Thanks, Indo. Didn't know betel leaves are also used. Wonder why different leaves are used in the preparation of ghee. Flavor?

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Re: A question for culinary experts here

Post by garam_kuta on Mon Dec 02, 2013 10:35 am

goodcitizn wrote:
indophile wrote:
FluteHolder wrote:Yes. Clarified butter means Ghee........ In India, we use 'drumstick' leaves while making ghee, here we use fresh curry leaves.

In our parts we use betel leaves (paan leaves) when melting butter for making ghee, specially the Bangla kind of betel leaves (they are thicker than normal sweet betel leaves, and their aroma is stronger and longer lasting).
Thanks, Indo. Didn't know betel leaves are also used. Wonder why different leaves are used in the preparation of ghee. Flavor?
aama sAmi - murungai or vetrilai or curry leaves give an exquisite aroma and taste (flavor) when you mix it with plain rice and initiate eating 3 or 4 course meals like you do (so blessed maan !) -another alternative is a touch of fenugreek to add at the end when it is still hot. To get it in rava consistency, add a few drops of mOr at the end carefully, drop-wise, as it can spurt violently. Ghee is clarified butter alright and IMO varying degrees of clarified butter can be made and good ghee falls relatively at the high end, before getting burnt and charred. All relatively highly saturated stuff solidify easily at cooler temperatures that includes coconut oil

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Re: A question for culinary experts here

Post by indophile on Mon Dec 02, 2013 11:32 am

garam_kuta wrote:
goodcitizn wrote:
indophile wrote:
FluteHolder wrote:Yes. Clarified butter means Ghee........ In India, we use 'drumstick' leaves while making ghee, here we use fresh curry leaves.

In our parts we use betel leaves (paan leaves) when melting butter for making ghee, specially the Bangla kind of betel leaves (they are thicker than normal sweet betel leaves, and their aroma is stronger and longer lasting).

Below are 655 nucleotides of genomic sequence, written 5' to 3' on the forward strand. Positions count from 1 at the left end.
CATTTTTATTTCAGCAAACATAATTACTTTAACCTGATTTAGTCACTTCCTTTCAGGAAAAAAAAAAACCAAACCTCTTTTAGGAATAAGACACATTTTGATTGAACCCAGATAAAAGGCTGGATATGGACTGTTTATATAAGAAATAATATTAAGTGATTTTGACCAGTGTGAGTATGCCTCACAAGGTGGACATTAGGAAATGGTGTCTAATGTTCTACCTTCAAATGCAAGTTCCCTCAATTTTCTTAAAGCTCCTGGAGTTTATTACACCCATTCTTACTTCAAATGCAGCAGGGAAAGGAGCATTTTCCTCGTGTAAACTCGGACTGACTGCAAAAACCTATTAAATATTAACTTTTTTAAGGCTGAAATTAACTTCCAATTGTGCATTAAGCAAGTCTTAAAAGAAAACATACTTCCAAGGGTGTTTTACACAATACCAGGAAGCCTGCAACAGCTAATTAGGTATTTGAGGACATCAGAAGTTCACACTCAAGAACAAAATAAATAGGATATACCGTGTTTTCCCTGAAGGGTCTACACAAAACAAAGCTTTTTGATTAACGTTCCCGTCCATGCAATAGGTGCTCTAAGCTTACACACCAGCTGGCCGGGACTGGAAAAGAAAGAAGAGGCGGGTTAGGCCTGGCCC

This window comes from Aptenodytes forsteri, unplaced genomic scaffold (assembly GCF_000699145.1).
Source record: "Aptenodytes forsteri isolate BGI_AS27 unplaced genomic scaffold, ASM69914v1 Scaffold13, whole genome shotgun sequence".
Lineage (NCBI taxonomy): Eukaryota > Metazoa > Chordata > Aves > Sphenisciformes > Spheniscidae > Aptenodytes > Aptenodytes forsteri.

Thanks, Indo. Didn't know betel leaves are also used. Wonder why different leaves are used in the preparation of ghee. Flavor?
aama sAmi - murungai or vetrilai or curry leaves give an exquisite aroma and taste (flavor) when you mix it with plain rice and initiate eating 3 or 4 course meals like you do (so blessed maan !) -another alternative is a touch of fenugreek to add at the end when it is still hot.  To get it in rava consistency, add a few drops of mOr at the end carefully, drop-wise, as it can spurt violently. Ghee is clarified butter alright  and IMO varying degrees of clarified butter can be made and good ghee falls relatively at the high end, before getting burnt and charred. All relatively highly saturated stuff solidify  easily at cooler temperatures that includes coconut oil
They say the solid residue at the bottom is the real good stuff in terms of nutritive value. It's all protein. The liquidy ghee at the top is all fat. So we carefully filter the protein out of the butter and keep the fat. Smile 
As kids we used to mix the residue with a little sugar and enjoy it.

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Re: A question for culinary experts here